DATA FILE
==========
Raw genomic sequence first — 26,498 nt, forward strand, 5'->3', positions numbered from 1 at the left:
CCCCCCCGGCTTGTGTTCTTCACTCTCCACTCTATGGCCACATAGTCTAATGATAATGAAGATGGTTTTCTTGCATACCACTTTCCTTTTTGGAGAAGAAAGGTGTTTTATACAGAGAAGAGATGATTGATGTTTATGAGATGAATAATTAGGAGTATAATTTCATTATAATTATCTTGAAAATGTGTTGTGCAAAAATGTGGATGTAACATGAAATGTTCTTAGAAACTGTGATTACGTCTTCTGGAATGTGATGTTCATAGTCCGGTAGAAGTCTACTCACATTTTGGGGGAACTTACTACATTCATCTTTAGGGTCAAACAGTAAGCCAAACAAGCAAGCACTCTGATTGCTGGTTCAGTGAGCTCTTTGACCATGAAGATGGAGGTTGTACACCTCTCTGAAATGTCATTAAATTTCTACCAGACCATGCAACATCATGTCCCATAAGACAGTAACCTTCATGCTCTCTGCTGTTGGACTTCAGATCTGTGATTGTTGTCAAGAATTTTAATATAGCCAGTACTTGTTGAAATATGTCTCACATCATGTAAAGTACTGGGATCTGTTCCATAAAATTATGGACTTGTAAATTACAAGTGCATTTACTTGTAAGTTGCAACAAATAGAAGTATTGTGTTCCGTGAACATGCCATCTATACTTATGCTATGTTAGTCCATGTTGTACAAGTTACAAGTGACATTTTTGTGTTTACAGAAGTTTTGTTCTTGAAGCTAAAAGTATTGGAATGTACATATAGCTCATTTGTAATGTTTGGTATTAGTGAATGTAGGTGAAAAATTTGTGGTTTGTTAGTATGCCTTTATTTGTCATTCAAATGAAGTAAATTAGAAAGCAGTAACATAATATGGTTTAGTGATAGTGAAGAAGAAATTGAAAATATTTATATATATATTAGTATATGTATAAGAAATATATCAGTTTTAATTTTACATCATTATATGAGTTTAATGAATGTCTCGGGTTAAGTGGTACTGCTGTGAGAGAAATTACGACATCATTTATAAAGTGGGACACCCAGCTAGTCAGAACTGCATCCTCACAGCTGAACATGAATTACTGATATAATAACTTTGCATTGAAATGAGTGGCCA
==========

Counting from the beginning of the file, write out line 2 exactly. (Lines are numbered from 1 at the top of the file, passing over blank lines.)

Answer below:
CCCCCCCGGCTTGTGTTCTTCACTCTCCACTCTATGGCCACATAGTCTAATGATAATGAAGATGGTTTTCTTGCATACCACTTTCCTTTTTGGAGAAGAAAGGTGTTTTATACAGAGAAGAGATGATTGATGTTTATGAGATGAATAATTAGGAGTATAATTTCATTATAATTATCTTGAAAATGTGTTGTGCAAAAATGTGGATGTAACATGAAATGTTCTTAGAAACTGTGATTACGTCTTCTGGAATGTGATGTTCATAGTCCGGTAGAAGTCTACTCACATTTTGGGGGAACTTACTACATTCATCTTTAGGGTCAAACAGTAAGCCAAACAAGCAAGCACTCTGATTGCTGGTTCAGTGAGCTCTTTGACCATGAAGATGGAGGTTGTACACCTCTCTGAAATGTCATTAAATTTCTACCAGACCATGCAACATCATGTCCCATAAGACAGTAACCTTCATGCTCTCTGCTGTTGGACTTCAGATCTGTGATTGTTGTCAAGAATTTTAATATAGCCAGTACTTGTTGAAATATGTCTCACATCATGTAAAGTACTGGGATCTGTTCCATAAAATTATGGACTTGTAAATTACAAGTGCATTTACTTGTAAGTTGCAACAAATAGAAGTATTGTGTTCCGTGAACATGCCATCTATACTTATGCTATGTTAGTCCATGTTGTACAAGTTACAAGTGACATTTTTGTGTTTACAGAAGTTTTGTTCTTGAAGCTAAAAGTATTGGAATGTACATATAGCTCATTTGTAATGTTTGGTATTAGTGAATGTAGGTGAAAAATTTGTGGTTTGTTAGTATGCCTTTATTTGTCATTCAAATGAAGTAAATTAGAAAGCAGTAACATAATATGGTTTAGTGATAGTGAAGAAGAAATTGAAAATATTTATATATATATTAGTATATGTATAAGAAATATATCAGTTTTAATTTTACATCATTATATGAGTTTAATGAATGTCTCGGGTTAAGTGGTACTGCTGTGAGAGAAATTACGACATCATTTATAAAGTGGGACACCCAGCTAGTCAGAACTGCATCCTCACAGCTGAACATGAATTACTGATATAATAACTTTGCATTGAAATGAGTGGCCA